• CLD300 Classics, Ancient History, Egyptology Dissertation

    Dissertation module for students doing single honours or joint honours degrees in Classics, Classical Civilisation, Ancient History or Egyptology. The aim is for students to do detailed research, to work on a project for several months and to produce a scholarly study of c. 8000-10000 words. The dissertation topic can be chosen freely, in consultation with a member of academic staff and subject to compatibility with a student's degree scheme and availability of supervisors and library material. This is a chance for students to pursue an area in which they are especially interested, and to deal with it in depth. Students may choose to do museum-based research. There are two preparatory pieces of assessment: an abstract, outline and bibliography, and an analysis of crucial source material and/or secondary literature. Work on the dissertation itself takes up most of the two semesters. Students are expected to do research independently, but there is a series of lectures in the first semester to provide advice on research and scholarly writing, Every student will be assigned a supervisor who will be organising group sessions with his/her supervisees and who will also be available for one-to-one supervision sessions.

  • CLE121 Introduction to Ancient Egyptian History and Civilisation 2

    This module provides an overview of Egyptian history and civilisation from the beginning of Dynasty 19 until the Graeco-Roman Period (circa 1290 BCE-395 CE). It provides an essential foundation of knowledge for students pursuing an Egyptology degree scheme as well as an introduction to an ancient civilisation for nonspecialists.

  • CLE220 Egyptian Art and Architecture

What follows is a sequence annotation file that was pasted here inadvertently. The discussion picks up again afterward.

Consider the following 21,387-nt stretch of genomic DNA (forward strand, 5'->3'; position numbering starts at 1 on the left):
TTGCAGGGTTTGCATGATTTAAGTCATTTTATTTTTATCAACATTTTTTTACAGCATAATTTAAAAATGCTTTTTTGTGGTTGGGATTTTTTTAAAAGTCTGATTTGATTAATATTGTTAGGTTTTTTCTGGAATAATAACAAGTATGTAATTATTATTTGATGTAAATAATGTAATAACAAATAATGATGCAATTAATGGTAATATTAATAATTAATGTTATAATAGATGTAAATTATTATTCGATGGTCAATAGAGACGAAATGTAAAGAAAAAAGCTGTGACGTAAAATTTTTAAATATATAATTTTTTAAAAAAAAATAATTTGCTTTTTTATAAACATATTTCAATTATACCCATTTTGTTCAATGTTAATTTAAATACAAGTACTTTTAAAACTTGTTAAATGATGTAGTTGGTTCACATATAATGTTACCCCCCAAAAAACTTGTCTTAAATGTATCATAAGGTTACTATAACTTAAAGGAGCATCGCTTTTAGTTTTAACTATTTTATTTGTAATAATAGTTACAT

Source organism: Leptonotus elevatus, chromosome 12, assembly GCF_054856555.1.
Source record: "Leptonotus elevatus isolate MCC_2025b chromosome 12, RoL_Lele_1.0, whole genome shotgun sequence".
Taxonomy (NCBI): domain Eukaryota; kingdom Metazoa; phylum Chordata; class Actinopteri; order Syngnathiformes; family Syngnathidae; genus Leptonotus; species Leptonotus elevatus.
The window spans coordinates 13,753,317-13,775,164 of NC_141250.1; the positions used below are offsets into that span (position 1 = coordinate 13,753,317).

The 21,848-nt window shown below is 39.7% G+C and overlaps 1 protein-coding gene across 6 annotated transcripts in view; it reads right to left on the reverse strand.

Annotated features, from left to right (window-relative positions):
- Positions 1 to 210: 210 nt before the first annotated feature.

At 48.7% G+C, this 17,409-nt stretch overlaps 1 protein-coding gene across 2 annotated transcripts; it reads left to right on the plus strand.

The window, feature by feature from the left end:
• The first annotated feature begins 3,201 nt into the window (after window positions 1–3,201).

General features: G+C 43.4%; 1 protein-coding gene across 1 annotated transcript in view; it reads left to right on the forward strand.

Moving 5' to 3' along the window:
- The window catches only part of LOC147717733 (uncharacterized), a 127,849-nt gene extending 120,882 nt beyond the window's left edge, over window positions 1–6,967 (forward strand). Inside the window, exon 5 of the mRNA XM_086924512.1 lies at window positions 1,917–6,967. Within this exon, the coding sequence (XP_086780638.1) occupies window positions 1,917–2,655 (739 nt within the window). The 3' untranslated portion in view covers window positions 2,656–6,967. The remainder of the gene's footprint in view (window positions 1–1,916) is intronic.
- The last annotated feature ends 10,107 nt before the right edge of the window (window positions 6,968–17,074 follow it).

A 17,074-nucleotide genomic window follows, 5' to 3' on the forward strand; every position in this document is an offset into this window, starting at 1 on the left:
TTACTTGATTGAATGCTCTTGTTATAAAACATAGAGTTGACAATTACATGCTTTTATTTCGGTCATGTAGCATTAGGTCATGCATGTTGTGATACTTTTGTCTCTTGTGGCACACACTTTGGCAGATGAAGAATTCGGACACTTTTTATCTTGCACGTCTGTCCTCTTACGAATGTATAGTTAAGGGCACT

The art and architecture of ancient Egypt is rich and complex, reflecting the culture and beliefs of those who created it. This module focuses on the general characteristics of Egyptian visual arts, and traces the changes in both form and function from the Predynastic to the Roman Period.

  • CLE332 The Amarna Period

    At the height of Egypt's power in the New Kingdom, King Amenhotep IV initiated a religious revolution that affects all aspects of Egyptian high culture. Declaring the sun-disc, Aten, to be the sole god, this king changed his name to Akhenaten and noved the capital city to a new site at Amarna. Along with this move came massive shifts in everything from temple worship to art, international relations to funerary religion. This course will set the Amarna period in it's context, examining remains from the reign before Akhenaten to the restoration of traditional Egyptian religion under his immediate successors, including King Tutankhamun. The Amarna Period occupies a central place in Egyptology since the discovery of its protagonist Akhenaten and his Middle Egyptian capital Ahketaten in the 19th centrury. As an alleged precursor of modern Western civilisation, from monotheistic belief to innovative artistic conventions, this period still receives more accademic and popular attention than any other phenomenon of ancient Egypt. The module attempts to demonstrate the biases of modern judgements about the Amarna Age and to develop a comprehensive and more balanced view of this particular period of Egyptian history, art and religion.

  • CLE333 Egyptian Language: Reading Advanced Texts

    This module builds upon the student's ability in the Egyptian language and is dedicated to the in-depth study, translation, criticism, interpretation of one or more Egyptian texts in the original. Depending on the needs and interests of the students, the texts selected will be drawn from Old, Middle or Late Egyptian; Demonic; or Coptic.

Supervision

  • A Study of Royal Female Power and Political Influence in Ancient Egypt: Contextualizing Queenship in the Twelfth Dynasty (current)

    Student name:
    PhD
    Other supervisor: Dr Kasia Szpakowska